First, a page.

As provided in Code Sec. 1402(a)(13), the Proposed Regulations provide that net earnings from self-employment do not include an individual’s distributive share of income or loss “as a limited partner.” Being a limited partner, however, is not a function of state law, rather an individual is a limited partner for purposes of the Proposed Regulations (or all or a portion of the individual’s partnership interest is treated as a limited partner interest), if the individual falls into one of three categories. Let’s examine each of these categories separately.
Category #1. A partner is automatically classified as a limited partner, unless the individual (1) has personal liability for the debts of or claims against the partnership (or LLC) by reason of being a partner; (2) has authority to contract on behalf on the entity; or (3) participates in the entity’s trade or business for more than 500 hours during the taxable year. Needless to say, this category knocks out general partners and LLC managers from limited partner status, but it is not necessarily a knockout punch. Limited partner category #2 status still might be achievable.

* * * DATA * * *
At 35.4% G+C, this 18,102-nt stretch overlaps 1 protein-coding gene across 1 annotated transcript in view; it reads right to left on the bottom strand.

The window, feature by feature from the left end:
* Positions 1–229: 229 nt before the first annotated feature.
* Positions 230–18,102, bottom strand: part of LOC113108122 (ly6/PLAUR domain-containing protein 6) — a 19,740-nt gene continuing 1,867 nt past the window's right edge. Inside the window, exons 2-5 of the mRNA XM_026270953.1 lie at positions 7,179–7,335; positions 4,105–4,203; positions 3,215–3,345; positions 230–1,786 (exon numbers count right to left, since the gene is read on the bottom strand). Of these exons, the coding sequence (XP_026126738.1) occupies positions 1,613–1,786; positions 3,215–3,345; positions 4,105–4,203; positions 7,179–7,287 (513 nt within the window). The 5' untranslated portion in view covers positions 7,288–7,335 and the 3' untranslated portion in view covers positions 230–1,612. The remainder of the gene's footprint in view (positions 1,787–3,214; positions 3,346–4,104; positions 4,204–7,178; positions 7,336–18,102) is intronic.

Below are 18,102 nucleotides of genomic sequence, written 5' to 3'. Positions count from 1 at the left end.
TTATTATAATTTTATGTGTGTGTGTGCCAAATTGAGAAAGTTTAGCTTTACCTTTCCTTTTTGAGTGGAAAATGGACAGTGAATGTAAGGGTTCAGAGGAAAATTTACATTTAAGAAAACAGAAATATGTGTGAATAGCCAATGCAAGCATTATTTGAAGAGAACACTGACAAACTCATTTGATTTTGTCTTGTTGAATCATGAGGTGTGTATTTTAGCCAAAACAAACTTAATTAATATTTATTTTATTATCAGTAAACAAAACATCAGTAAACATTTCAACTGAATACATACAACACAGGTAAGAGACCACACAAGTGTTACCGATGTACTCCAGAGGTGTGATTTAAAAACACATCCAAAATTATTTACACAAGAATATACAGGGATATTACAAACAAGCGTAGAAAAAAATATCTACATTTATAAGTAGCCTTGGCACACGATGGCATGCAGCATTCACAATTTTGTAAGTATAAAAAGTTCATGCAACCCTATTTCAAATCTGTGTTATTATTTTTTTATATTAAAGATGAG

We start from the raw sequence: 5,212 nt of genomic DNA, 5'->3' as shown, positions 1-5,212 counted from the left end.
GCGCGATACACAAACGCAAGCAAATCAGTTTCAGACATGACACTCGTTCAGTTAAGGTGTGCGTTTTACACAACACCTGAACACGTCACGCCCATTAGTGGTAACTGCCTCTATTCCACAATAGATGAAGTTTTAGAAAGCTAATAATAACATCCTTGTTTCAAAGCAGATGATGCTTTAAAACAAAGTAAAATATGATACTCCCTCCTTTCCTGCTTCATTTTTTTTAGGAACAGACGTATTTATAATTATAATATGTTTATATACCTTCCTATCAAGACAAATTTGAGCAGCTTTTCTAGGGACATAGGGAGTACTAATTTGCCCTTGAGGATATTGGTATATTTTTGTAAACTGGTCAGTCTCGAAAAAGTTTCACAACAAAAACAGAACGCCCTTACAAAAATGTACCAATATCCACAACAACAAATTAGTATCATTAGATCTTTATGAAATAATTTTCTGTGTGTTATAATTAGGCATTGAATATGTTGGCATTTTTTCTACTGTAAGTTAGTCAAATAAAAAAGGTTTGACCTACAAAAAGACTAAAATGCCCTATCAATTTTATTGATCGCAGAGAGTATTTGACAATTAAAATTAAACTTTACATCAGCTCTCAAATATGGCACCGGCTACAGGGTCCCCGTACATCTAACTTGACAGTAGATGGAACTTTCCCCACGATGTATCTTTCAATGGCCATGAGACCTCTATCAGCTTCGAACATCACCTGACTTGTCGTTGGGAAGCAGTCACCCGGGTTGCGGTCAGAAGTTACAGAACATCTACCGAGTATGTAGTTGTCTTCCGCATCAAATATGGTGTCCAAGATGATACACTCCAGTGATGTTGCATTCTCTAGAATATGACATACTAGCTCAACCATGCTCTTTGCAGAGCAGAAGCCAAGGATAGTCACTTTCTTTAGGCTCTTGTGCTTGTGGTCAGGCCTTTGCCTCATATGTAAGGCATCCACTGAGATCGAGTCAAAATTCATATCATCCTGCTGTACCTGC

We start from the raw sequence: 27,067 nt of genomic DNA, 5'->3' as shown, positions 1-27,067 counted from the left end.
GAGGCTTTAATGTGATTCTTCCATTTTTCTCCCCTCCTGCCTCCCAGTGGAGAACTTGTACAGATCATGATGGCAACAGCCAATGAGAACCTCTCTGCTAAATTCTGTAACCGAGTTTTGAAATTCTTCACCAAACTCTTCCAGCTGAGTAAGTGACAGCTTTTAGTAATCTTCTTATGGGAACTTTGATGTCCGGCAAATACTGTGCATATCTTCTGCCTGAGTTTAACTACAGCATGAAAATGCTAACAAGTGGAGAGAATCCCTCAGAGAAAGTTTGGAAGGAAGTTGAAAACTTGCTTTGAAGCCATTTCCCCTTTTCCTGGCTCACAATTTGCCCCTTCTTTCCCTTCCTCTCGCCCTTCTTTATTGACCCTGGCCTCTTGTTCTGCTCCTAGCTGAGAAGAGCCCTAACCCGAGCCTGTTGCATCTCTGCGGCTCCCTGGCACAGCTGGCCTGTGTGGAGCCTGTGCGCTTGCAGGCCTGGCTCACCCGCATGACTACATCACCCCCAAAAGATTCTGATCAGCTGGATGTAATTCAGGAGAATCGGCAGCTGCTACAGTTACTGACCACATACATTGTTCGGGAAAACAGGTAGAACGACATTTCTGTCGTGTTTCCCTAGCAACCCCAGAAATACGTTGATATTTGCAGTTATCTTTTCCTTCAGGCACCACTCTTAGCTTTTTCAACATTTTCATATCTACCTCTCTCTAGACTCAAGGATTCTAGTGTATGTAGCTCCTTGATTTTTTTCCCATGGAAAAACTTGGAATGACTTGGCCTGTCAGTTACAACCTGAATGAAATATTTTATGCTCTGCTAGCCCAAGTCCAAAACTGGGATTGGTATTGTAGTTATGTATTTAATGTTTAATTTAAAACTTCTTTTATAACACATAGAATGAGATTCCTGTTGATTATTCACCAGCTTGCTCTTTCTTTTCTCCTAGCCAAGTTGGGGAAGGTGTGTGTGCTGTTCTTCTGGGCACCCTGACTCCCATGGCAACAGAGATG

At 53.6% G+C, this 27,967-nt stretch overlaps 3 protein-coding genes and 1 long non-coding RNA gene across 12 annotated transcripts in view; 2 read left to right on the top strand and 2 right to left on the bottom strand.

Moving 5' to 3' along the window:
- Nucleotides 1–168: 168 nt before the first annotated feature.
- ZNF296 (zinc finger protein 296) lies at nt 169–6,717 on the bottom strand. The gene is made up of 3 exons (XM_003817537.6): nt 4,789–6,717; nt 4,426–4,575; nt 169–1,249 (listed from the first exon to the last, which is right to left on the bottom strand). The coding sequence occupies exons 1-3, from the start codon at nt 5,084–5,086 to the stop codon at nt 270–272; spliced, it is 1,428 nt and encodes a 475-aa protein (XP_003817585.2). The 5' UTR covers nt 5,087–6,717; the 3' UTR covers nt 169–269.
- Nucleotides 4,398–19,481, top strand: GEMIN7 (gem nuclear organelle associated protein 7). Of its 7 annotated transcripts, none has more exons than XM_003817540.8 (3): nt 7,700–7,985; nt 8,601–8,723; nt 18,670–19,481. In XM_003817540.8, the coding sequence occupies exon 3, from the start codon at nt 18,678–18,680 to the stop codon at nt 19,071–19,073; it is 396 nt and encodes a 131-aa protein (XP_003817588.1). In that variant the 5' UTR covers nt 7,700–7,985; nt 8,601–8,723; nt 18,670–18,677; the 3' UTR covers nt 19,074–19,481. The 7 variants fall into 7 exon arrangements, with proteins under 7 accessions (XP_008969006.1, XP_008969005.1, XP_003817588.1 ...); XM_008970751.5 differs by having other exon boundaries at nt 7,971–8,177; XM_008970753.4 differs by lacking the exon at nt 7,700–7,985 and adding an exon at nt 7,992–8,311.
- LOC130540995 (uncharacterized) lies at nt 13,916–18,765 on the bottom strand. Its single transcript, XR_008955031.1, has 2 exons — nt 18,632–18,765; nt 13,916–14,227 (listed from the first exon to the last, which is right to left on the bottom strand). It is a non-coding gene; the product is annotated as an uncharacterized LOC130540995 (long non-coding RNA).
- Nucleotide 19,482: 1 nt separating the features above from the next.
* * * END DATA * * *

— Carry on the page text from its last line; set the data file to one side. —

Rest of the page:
Category #2. If an individual, such as a general partner or LLC manager, is not considered to be a limited partner under category #1, such individual holding more than one class of partner interest is treated as a limited partner with respect to a specific class of partner interest if, immediately after the individual acquires that class of interest, (1) limited partners (within the meaning of category #1) own a substantial, continuing interest in that specific class of partner interest, and (2) the individual’s rights and obligations with respect to that specific class of interest are identical to those of the limited partners. Whether an ownership interest is considered to be substantial is a facts and circumstances determination, but according to the Proposed Regulations, ownership of 20% or more of a specific class of partner interest will be considered substantial.